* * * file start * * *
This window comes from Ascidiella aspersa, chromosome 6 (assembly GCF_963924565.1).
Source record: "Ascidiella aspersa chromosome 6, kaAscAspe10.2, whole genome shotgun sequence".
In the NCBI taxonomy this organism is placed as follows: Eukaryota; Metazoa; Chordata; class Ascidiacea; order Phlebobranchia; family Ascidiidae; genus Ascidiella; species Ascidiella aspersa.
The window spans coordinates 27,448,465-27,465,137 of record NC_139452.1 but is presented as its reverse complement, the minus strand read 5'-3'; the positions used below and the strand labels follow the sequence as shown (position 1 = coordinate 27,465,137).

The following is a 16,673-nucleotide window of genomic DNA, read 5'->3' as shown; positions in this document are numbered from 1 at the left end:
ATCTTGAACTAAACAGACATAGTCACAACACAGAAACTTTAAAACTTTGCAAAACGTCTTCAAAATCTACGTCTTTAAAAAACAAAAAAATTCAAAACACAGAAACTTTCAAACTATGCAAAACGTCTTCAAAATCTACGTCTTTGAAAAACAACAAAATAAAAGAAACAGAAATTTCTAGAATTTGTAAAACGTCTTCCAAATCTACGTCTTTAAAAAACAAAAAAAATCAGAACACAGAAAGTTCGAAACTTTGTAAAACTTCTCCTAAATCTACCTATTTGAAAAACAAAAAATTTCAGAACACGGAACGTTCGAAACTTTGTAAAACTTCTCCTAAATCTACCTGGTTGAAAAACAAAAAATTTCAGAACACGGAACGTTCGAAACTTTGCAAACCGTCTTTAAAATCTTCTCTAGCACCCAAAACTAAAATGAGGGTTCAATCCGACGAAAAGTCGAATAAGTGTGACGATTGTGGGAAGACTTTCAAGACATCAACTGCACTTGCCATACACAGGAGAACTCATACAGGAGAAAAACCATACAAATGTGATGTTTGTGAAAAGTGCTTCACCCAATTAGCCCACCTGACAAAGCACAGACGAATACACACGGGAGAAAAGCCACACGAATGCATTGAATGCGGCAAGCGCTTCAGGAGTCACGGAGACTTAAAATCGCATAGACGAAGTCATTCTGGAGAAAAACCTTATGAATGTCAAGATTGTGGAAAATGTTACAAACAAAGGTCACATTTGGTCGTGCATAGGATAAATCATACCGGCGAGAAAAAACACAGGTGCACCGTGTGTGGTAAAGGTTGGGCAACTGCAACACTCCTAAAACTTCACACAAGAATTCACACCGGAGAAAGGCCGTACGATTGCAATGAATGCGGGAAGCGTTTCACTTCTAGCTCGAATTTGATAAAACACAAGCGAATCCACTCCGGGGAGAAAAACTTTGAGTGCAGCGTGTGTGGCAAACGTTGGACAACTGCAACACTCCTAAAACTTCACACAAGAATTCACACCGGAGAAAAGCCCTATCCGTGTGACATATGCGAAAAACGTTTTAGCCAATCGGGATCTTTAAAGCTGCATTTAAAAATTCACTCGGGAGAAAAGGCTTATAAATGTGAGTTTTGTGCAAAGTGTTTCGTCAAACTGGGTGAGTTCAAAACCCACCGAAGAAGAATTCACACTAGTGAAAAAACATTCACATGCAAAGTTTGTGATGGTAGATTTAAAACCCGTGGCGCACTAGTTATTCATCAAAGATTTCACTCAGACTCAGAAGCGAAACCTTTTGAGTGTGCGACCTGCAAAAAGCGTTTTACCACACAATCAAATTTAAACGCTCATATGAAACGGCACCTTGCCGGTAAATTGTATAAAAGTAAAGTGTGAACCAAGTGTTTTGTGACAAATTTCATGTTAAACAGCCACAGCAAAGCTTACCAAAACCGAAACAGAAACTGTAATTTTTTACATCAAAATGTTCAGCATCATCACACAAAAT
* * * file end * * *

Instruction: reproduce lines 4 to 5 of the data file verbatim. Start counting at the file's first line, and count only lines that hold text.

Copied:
The window spans coordinates 27,448,465-27,465,137 of record NC_139452.1 but is presented as its reverse complement, the minus strand read 5'-3'; the positions used below and the strand labels follow the sequence as shown (position 1 = coordinate 27,465,137).

The following is a 16,673-nucleotide window of genomic DNA, read 5'->3' as shown; positions in this document are numbered from 1 at the left end: